The Czech Republic is currently experiencing the consequences of climate change on an unprecedented scale – an increasing number of extreme weather events, such as droughts, heat waves and floods, to which climate change contributes, has over time become a regular annual occurrence. The Czech Republic is located in Central Europe with a population of 10.5 million. The average annual temperature has risen by 0.8 °C in the last 50 years and it is expected that it will grow further by approximately 0.24 °C every 10 years. The frequency of the summer and tropical days increased over the previous decade as well. Regarding water sources, the country is fully dependent on precipitation, since there are no rivers entering the country from neighbouring states. Changes in rainfall patterns cause ongoing long-term droughts and impair water retention in the soil. Partly because of these facts, Czech society is becoming increasingly interested in climate change issues. Greater media coverage and student protests also play an important role in building public opinion. According to the April 2019 Eurobarometer 71% of Czech respondents consider climate change Read more


Photo by  L.W. on UnsplashThe Centre for Climate Law and Sustainability Studies Launched

 By Hana Müllerová

Published 27. 02. 2020

There has been a long tradition of environmental law studies in Czech legal scholarship. The branch was established as soon as it was made possible after the 1989 breakdown of the communist regime (which had side-lined environmental protection as incompatible with centrally planned economic development). In the 1990s, several key environmental laws were prepared and approved, some of them even in force to this day. I remember the first Czech environmental law textbook of 1995 that I used during my Master’s studies: it was a thin paperback containing the texts of the fundamental environmental laws, with an introductory chapter explaining the main terms, principles and rules of the new field. Since then, the branch has consolidated and increased in both quantity and structure, partly due to implementing EU environmental legislation. However, in the last few years, climate change has posed qualitatively new challenges that may only be partially covered by environmental legislation, whether at the national, EU or international level. Environmental laws do not appear to offer the complete range of suitable instruments to tackle the complex issues that climate change presents to society.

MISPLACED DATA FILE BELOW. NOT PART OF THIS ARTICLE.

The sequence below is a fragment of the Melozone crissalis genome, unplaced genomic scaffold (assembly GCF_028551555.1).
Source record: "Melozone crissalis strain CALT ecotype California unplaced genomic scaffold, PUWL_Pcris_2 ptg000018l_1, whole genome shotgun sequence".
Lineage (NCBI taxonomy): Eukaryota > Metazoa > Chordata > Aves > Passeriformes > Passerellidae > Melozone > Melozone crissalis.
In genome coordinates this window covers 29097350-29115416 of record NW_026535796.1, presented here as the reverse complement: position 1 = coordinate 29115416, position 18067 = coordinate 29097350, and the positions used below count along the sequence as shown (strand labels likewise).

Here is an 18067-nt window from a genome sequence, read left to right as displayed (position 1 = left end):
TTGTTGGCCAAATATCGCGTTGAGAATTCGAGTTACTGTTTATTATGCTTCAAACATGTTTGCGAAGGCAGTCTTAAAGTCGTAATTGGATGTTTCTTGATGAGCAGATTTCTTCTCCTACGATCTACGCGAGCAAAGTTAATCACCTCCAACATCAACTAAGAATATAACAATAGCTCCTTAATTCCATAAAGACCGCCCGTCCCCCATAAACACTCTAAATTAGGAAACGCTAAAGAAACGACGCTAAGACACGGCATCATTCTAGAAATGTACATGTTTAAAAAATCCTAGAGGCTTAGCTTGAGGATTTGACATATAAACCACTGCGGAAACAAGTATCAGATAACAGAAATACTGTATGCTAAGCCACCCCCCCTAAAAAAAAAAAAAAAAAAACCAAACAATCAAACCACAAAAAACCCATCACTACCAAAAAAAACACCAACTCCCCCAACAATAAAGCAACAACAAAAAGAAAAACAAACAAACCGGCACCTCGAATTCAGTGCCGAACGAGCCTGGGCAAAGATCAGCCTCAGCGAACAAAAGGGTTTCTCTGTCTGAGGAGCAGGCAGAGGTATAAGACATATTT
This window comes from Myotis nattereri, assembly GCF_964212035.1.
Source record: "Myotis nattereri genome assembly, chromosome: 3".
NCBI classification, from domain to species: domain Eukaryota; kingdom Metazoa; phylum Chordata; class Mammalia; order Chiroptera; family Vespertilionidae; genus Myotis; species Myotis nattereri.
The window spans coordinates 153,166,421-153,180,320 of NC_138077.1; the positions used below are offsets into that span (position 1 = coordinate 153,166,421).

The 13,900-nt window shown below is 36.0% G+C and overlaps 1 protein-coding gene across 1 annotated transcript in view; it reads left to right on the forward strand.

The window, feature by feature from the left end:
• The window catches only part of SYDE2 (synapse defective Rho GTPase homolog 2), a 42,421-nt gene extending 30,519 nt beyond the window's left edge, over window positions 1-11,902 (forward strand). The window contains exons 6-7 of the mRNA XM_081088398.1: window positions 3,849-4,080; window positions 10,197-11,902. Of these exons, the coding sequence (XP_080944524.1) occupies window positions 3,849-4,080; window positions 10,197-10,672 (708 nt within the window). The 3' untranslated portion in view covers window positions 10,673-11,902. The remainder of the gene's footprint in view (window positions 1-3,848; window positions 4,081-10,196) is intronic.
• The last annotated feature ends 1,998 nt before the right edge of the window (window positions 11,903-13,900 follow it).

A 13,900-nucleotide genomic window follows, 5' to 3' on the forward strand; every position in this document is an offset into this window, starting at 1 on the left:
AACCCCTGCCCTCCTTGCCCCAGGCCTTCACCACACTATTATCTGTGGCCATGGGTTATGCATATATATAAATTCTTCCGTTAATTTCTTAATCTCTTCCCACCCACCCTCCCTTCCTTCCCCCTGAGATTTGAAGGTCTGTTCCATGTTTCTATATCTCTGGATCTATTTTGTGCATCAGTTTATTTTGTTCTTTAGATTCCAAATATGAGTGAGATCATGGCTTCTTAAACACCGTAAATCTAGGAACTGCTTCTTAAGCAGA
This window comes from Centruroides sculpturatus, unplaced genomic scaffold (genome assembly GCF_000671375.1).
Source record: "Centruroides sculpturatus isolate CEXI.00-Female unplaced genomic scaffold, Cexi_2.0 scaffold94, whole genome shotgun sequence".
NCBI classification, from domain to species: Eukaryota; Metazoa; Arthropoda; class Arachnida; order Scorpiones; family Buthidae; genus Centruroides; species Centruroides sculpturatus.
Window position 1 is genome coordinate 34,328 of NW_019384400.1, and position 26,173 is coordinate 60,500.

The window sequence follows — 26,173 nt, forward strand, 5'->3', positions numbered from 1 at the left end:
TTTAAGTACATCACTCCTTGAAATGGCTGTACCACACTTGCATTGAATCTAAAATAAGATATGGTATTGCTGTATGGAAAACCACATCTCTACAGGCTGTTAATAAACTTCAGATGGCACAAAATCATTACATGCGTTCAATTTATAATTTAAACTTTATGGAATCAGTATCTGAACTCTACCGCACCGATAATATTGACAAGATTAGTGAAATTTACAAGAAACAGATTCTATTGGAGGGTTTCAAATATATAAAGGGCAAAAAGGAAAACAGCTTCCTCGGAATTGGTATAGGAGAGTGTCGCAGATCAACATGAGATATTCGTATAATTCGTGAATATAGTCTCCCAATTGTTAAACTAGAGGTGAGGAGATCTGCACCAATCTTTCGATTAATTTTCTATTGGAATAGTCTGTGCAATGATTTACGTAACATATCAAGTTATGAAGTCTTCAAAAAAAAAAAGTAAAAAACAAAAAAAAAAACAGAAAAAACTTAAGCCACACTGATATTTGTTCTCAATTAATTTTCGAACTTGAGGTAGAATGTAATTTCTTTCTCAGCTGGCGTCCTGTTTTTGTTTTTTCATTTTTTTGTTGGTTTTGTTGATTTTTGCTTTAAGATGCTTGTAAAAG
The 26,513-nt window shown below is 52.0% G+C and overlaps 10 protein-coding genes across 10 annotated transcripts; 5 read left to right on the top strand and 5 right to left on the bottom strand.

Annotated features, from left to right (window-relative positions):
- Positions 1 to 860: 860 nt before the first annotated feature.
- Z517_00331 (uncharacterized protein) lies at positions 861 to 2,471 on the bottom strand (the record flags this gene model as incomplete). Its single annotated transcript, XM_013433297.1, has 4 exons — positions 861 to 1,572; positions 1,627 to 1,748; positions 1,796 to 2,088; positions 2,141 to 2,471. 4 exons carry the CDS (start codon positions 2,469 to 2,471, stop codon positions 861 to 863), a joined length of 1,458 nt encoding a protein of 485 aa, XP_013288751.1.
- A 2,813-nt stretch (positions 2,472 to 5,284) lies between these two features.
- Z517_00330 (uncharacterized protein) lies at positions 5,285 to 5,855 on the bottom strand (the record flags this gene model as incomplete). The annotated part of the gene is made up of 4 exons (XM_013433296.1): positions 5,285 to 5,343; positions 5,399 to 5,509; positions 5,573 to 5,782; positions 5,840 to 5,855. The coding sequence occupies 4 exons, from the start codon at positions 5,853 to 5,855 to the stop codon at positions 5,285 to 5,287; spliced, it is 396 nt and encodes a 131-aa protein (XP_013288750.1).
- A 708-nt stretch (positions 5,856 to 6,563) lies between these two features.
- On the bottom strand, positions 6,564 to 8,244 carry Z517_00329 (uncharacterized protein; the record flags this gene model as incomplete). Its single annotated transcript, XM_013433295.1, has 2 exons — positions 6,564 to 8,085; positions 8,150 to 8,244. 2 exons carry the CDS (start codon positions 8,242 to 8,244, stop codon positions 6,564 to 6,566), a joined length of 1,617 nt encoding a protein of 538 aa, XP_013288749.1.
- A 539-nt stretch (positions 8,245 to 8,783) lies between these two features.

It seems that the 1990s’ situation regarding environmental law is now present in climate law. At the theoretical level, climate law has not yet been considered a separate law branch in the Czech legal scholarship.   Read more






Opinions, findings, and conclusions expressed in this section are those of the authors and do not necessarily reflect the views of the Institute of State and Law CAS.